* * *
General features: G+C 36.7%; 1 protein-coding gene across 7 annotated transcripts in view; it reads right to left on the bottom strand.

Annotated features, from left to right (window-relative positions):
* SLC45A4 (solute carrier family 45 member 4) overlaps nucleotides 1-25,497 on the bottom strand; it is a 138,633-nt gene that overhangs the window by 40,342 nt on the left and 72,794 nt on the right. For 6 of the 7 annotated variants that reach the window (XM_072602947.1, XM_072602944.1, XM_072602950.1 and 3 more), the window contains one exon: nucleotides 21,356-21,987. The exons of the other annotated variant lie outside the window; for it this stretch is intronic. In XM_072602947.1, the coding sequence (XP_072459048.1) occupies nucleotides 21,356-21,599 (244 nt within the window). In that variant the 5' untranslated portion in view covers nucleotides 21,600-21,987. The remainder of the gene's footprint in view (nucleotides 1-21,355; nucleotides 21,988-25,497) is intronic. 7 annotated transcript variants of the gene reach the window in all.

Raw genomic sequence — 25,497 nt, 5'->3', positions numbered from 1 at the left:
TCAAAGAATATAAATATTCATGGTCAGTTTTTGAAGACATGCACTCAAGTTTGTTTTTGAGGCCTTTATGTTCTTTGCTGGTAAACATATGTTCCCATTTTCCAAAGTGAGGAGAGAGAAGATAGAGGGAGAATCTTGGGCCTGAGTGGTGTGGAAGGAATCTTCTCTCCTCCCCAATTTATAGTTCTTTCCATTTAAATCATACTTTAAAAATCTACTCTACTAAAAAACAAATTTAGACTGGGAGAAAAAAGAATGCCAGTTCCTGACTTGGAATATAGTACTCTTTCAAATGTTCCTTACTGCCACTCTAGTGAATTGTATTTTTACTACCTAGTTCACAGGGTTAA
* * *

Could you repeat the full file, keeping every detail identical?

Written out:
General features: G+C 36.7%; 1 protein-coding gene across 7 annotated transcripts in view; it reads right to left on the bottom strand.

Annotated features, from left to right (window-relative positions):
* SLC45A4 (solute carrier family 45 member 4) overlaps nucleotides 1-25,497 on the bottom strand; it is a 138,633-nt gene that overhangs the window by 40,342 nt on the left and 72,794 nt on the right. For 6 of the 7 annotated variants that reach the window (XM_072602947.1, XM_072602944.1, XM_072602950.1 and 3 more), the window contains one exon: nucleotides 21,356-21,987. The exons of the other annotated variant lie outside the window; for it this stretch is intronic. In XM_072602947.1, the coding sequence (XP_072459048.1) occupies nucleotides 21,356-21,599 (244 nt within the window). In that variant the 5' untranslated portion in view covers nucleotides 21,600-21,987. The remainder of the gene's footprint in view (nucleotides 1-21,355; nucleotides 21,988-25,497) is intronic. 7 annotated transcript variants of the gene reach the window in all.

Raw genomic sequence — 25,497 nt, 5'->3', positions numbered from 1 at the left:
TCAAAGAATATAAATATTCATGGTCAGTTTTTGAAGACATGCACTCAAGTTTGTTTTTGAGGCCTTTATGTTCTTTGCTGGTAAACATATGTTCCCATTTTCCAAAGTGAGGAGAGAGAAGATAGAGGGAGAATCTTGGGCCTGAGTGGTGTGGAAGGAATCTTCTCTCCTCCCCAATTTATAGTTCTTTCCATTTAAATCATACTTTAAAAATCTACTCTACTAAAAAACAAATTTAGACTGGGAGAAAAAAGAATGCCAGTTCCTGACTTGGAATATAGTACTCTTTCAAATGTTCCTTACTGCCACTCTAGTGAATTGTATTTTTACTACCTAGTTCACAGGGTTAA